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the everyman memoirs

The official blog of author Tali Nay.

Post Script


Remember how I said I wasn't sure I wanted him back? Well something about seeing the James jerseys around town, the non-stop chatter and speculation, the various "come home" pleas, Michael Symon's promise of an LBJ burger. Something about all of this made me start hoping in spite of myself. Such that when I heard the news today (I was half naked in an Anthropologie dressing room, by the way, and simply *had* to refresh my phone in case the announcement had been made since my previous check a little while before), I could not stop smiling.

This city loved him so much, and it seems we still do. It seems *I* still do. And considering we (myself included) were the very ones who flocked to the Q when the Heat were in town simply so we could boo every time he had the ball--and he has the ball a lot--this is part confusing, part sickening, but mostly I think it is hopeful. To know that we--all of us, LeBron included--can get over ourselves and move on. Move forward. Move up. Move home. Goodbye, #1 lottery pick. See you never.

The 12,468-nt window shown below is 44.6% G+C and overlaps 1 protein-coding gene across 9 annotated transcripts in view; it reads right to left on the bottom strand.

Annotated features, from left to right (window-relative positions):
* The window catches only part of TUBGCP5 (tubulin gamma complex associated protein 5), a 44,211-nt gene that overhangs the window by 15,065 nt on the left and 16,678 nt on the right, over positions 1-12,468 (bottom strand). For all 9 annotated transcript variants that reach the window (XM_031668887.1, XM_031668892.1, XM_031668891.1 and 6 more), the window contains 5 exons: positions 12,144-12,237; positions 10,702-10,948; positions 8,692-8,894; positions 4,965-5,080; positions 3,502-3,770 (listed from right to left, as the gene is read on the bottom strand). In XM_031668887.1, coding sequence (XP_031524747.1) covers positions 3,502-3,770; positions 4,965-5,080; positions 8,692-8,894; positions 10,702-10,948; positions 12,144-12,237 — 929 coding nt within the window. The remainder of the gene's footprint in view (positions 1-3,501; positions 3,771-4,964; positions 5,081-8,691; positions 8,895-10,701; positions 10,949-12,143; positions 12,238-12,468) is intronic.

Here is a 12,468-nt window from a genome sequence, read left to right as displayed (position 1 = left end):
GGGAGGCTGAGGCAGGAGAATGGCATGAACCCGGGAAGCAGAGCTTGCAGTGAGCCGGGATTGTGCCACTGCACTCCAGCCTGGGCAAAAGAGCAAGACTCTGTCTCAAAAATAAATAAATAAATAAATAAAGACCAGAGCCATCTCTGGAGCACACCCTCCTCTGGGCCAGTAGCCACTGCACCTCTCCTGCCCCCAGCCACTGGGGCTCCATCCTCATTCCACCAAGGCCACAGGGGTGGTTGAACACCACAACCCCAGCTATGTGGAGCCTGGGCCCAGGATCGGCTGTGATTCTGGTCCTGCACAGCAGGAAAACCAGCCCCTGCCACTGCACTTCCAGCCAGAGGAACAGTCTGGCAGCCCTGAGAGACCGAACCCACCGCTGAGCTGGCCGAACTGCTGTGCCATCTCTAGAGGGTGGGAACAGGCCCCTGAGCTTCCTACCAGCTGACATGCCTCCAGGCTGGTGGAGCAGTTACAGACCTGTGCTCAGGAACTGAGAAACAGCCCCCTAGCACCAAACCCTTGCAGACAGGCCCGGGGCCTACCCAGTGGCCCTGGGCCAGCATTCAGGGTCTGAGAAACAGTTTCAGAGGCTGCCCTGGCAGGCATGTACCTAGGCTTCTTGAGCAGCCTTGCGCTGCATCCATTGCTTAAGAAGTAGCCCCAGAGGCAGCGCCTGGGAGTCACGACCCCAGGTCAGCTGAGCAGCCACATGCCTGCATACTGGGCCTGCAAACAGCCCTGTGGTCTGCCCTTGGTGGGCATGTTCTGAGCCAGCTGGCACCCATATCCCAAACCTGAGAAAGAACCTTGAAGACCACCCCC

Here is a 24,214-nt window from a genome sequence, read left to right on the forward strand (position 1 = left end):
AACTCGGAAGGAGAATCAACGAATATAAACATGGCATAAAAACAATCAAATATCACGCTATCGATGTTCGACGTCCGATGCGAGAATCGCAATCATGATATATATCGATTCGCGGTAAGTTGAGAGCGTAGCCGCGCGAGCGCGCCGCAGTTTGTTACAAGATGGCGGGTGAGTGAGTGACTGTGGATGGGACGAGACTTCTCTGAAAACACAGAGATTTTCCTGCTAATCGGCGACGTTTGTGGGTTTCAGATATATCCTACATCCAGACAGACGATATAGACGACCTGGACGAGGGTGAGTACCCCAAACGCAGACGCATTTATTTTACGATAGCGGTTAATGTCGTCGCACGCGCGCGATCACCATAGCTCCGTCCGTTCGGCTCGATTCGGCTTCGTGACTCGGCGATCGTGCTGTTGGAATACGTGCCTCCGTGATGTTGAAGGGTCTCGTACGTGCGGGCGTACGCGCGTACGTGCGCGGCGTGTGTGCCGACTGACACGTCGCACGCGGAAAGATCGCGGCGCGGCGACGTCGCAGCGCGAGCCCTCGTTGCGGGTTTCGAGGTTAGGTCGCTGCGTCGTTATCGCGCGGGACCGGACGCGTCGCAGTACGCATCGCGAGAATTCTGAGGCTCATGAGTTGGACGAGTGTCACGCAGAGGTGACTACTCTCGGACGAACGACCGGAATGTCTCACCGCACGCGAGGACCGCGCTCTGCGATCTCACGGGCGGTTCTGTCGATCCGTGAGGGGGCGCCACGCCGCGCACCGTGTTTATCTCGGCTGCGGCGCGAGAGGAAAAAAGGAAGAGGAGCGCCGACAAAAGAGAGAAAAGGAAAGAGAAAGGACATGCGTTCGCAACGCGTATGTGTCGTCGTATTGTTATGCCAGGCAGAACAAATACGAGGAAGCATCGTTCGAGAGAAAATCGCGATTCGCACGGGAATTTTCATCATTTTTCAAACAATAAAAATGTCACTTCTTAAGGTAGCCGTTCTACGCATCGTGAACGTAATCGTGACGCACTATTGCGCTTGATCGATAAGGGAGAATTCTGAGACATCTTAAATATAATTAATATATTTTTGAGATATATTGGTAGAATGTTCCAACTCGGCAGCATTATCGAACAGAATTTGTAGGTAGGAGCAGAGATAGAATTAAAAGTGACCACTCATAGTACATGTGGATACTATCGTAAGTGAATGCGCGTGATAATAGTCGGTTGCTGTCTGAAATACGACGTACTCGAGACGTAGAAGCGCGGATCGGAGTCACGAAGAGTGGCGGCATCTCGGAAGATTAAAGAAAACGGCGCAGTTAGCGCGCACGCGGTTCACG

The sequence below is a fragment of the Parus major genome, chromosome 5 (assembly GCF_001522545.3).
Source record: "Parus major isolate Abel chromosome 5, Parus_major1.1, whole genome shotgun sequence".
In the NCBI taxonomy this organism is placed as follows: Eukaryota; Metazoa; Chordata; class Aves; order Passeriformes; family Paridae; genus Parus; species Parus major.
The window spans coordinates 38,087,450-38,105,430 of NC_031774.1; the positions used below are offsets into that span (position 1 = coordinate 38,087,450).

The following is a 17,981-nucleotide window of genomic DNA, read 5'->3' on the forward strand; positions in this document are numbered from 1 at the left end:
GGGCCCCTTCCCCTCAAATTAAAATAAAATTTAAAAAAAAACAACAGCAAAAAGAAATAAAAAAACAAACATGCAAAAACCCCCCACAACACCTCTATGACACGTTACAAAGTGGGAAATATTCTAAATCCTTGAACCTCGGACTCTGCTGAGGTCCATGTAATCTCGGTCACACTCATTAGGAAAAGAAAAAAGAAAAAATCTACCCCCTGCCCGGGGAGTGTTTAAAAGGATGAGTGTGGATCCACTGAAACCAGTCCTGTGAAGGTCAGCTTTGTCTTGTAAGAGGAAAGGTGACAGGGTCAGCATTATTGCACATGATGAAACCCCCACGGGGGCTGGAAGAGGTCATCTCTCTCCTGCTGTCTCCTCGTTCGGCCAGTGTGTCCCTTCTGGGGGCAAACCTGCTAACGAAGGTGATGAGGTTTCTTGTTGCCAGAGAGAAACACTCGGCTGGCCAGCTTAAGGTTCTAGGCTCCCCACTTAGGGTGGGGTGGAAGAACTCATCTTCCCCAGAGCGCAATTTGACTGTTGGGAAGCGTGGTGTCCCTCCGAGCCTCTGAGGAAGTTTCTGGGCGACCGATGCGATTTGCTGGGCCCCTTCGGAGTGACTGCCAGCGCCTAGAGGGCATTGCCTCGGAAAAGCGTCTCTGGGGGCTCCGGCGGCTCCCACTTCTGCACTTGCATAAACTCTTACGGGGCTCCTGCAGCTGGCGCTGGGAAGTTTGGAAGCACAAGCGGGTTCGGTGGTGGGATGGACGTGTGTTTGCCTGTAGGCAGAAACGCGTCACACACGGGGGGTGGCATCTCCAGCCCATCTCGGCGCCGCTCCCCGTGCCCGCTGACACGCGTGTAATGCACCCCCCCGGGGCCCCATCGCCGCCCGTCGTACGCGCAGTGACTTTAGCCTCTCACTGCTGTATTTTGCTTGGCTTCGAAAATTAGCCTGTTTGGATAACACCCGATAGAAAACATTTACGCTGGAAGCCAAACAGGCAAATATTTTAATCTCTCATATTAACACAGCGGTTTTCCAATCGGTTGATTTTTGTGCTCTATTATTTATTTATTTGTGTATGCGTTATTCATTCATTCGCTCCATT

This week only...eating trumps writing.


Restaurant Week is a genius idea. For those who aren't familiar, it's a stretch of 10 days or so where most of the nice restaurants in downtown Cleveland offer special deals and menus. It's the fleetingness of it that inspires me to look forward to it every year, and of course the deals themselves. Three courses for $30. And just to put it in perspective, let's take Lola, for instance, which is arguably one of Cleveland's most well-known restaurants. Thanks to a one Mr. Michael Symon. The last time I ate at Lola, my bill alone (for just me) was $62. So Restaurant Week is a more affordable way to get into some of these upscale places.

This year I made a record number of reservations, and while this wreaked havoc on both my waistline and my bedtime, I'm sad that it's over. It's just so fun to be downtown and see more people there than usual, to look at each feature menu and pick the three-course combination of your choice, to know you're getting a deal. Especially since if you really think about it, three courses is more than you typically eat at dinner, and $30 is still way more than you typically spend. So despite its glamour, all Restaurant Week is really doing is causing you to overeat and overspend. But that doesn't bother me in the least. I'll see you downtown next year.